The consolidated financial statements of Knology have been prepared in accordance with accounting principles generally accepted in the United States of America (GAAP). The statements include the accounts of the Companys wholly owned subsidiaries. All intercompany transactions and balances have been eliminated. Investments in which the Company does not exercise significant influence are accounted for using the cost method of accounting.
The Company operates as one operating segment.
Certain prior year amounts have been reclassified to conform to current year presentation. Corresponding changes have been made to the Companys Consolidated Balance Sheets, Statements of Operations and Statements of Cash Flows as appropriate.
On April 3, 2007, the Company completed its acquisition of PrairieWave Holdings, Inc. (PrairieWave), a voice, video and high-speed Internet broadband services provider in the Rapid City and Sioux Falls, South Dakota regions, as well as portions of Minnesota and Iowa. The financial position and results of operations for PrairieWave are included in the Companys consolidated financial statements since the date of acquisition.
On January 4, 2008, the Company completed its acquisition of Graceba Total Communications Group, Inc. (Graceba), a voice, video and high-speed Internet broadband services provider in Dothan, Alabama. The financial position and results of operations for Graceba are included in the Companys consolidated financial statements since the date of acquisition.
On November 17, 2009, the Company completed its acquisition of the assets of Private Cable Co., LLC (PCL Cable), a voice, video and high-speed Internet broadband services provider in Athens and Decatur, Alabama. The financial position and results of operations for PCL Cable are included in the Companys consolidated financial statements since the date of acquisition.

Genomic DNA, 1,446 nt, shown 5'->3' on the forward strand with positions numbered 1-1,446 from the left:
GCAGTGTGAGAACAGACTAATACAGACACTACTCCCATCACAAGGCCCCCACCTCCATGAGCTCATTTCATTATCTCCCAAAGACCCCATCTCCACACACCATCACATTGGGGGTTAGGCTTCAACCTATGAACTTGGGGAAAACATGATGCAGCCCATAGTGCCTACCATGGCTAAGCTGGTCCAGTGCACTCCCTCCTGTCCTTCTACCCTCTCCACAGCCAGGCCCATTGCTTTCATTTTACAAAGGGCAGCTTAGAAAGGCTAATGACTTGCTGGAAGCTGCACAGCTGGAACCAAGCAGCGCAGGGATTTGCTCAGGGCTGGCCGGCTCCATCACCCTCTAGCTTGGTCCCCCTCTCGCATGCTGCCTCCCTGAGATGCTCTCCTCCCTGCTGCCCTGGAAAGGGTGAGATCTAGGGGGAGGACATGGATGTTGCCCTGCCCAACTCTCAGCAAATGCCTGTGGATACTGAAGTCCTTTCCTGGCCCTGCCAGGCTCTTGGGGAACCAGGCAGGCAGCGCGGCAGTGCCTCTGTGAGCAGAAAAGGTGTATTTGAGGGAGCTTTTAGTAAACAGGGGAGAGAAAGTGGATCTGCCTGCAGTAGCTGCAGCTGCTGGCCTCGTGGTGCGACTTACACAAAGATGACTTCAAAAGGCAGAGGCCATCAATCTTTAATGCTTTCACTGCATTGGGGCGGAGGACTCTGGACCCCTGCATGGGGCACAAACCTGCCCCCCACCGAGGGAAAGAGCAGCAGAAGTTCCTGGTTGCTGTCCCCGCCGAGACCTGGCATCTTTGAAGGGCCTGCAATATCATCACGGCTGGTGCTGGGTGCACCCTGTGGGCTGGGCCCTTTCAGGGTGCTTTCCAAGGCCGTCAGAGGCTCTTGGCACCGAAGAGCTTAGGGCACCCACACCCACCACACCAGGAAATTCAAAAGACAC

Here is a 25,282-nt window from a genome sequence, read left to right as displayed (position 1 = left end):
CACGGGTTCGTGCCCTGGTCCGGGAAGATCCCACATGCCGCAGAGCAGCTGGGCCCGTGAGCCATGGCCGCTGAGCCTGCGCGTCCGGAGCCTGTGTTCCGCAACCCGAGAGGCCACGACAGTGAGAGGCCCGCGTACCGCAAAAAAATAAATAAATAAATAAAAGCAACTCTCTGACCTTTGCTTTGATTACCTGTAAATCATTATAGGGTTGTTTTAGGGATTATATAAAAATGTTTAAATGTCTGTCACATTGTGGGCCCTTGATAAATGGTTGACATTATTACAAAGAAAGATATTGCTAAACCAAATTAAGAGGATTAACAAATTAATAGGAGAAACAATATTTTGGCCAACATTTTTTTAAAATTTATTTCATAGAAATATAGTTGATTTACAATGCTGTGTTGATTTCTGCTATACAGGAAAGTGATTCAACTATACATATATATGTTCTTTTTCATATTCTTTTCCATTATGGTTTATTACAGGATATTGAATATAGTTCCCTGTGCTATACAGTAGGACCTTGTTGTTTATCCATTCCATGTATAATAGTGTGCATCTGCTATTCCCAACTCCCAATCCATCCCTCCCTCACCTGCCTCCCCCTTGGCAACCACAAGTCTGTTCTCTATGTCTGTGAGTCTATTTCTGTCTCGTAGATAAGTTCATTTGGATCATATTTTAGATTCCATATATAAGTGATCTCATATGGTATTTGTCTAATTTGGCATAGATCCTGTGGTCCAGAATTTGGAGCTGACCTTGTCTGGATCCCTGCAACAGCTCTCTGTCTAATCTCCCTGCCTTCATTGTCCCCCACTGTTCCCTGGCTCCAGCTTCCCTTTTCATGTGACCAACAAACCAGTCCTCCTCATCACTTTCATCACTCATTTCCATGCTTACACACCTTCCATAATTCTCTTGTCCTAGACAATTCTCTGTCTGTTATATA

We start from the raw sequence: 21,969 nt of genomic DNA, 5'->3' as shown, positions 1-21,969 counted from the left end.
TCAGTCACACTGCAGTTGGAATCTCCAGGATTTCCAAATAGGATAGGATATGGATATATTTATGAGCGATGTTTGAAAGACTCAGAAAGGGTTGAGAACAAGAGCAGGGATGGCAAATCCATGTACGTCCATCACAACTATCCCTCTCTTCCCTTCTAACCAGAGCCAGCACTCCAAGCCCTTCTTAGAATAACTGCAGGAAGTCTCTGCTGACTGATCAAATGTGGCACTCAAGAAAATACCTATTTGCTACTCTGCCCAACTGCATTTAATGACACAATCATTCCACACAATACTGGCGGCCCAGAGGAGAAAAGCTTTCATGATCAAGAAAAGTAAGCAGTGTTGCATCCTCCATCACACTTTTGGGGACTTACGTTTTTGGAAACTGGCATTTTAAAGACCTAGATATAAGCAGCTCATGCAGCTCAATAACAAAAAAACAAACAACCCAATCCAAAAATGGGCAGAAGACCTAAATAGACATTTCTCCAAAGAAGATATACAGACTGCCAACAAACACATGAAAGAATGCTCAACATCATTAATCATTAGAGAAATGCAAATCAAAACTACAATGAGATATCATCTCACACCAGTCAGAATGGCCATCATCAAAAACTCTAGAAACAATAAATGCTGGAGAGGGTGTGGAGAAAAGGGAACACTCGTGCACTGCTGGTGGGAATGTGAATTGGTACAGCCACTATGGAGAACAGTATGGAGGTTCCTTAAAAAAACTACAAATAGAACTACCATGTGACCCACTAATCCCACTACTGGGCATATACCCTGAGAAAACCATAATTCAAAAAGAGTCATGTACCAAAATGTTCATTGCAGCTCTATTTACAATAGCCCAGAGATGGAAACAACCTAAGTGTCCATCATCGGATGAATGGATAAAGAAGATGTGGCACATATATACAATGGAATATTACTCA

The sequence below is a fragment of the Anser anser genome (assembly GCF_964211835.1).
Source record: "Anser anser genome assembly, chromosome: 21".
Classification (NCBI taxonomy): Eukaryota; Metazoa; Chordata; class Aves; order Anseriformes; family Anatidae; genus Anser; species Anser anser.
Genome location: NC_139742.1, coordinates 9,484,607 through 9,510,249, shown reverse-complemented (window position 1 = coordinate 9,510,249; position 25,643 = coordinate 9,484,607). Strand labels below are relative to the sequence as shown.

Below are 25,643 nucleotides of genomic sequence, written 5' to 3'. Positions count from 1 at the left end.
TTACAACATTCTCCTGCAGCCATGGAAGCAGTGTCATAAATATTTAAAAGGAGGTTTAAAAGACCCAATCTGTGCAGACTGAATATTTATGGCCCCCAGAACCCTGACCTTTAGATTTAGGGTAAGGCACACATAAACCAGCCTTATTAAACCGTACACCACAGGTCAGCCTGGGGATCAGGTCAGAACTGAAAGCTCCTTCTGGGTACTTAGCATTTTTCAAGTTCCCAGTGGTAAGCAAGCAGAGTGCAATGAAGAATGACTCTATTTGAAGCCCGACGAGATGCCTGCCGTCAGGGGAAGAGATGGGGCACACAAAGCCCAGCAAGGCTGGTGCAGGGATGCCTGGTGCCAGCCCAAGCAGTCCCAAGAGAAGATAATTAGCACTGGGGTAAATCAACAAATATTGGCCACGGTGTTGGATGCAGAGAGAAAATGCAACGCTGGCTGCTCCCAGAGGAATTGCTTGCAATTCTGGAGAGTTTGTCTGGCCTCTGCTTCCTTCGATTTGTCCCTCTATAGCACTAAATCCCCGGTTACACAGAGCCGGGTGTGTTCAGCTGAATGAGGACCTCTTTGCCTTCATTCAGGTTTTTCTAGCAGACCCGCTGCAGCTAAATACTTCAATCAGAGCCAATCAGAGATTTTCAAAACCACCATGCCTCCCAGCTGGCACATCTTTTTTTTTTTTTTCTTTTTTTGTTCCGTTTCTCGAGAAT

2. Summary of Significant Accounting Policies
The preparation of financial statements in conformity with GAAP requires management to make estimates and assumptions that affect the reported amounts of assets and liabilities, disclosure of contingent assets and liabilities at the date of the financial statements and the reported amounts of revenue and expenses during the reporting period. On an on-going basis, the Company evaluates its estimates, including those related to collectibility of accounts receivable, valuation of investments, valuation of stock based compensation, useful lives of property, plant and equipment, recoverability of goodwill and intangible assets, income taxes and contingencies. The Company bases its estimates on historical experience and on various other assumptions that are believed to be reasonable under the circumstances, the results of which form the basis for making judgments about the carrying values of assets and liabilities that are not readily apparent from other sources. Actual results may differ from these estimates under different assumptions or conditions. These changes in estimates are recognized in the period they are realized.
Cash and cash equivalents
Cash and cash equivalents are highly liquid investments with an original maturity of three months or less at the date of purchase and consist of time deposits and investment in money market funds with commercial banks and financial institutions. At times throughout the year and at year-end, cash balances held at financial institutions were in excess of federally insured limits.
Restricted cash is presented as a current asset since the associated maturity dates expire within one year of the balance sheet date.
As of December 31, 2008 and 2009, the Company had $680 and $725, respectively, of cash that was restricted in use, all of which was pledged as collateral related to certain insurance, franchise and surety bond agreements.
Allowance for doubtful accounts
The allowance for doubtful accounts represents the Companys best estimate of probable losses in the accounts receivable balance. The allowance is based on known troubled accounts, historical experience and other currently available evidence. The Company writes off and sends to collections any accounts receivable 115 days past due. Activity in the allowance for doubtful accounts is as follows: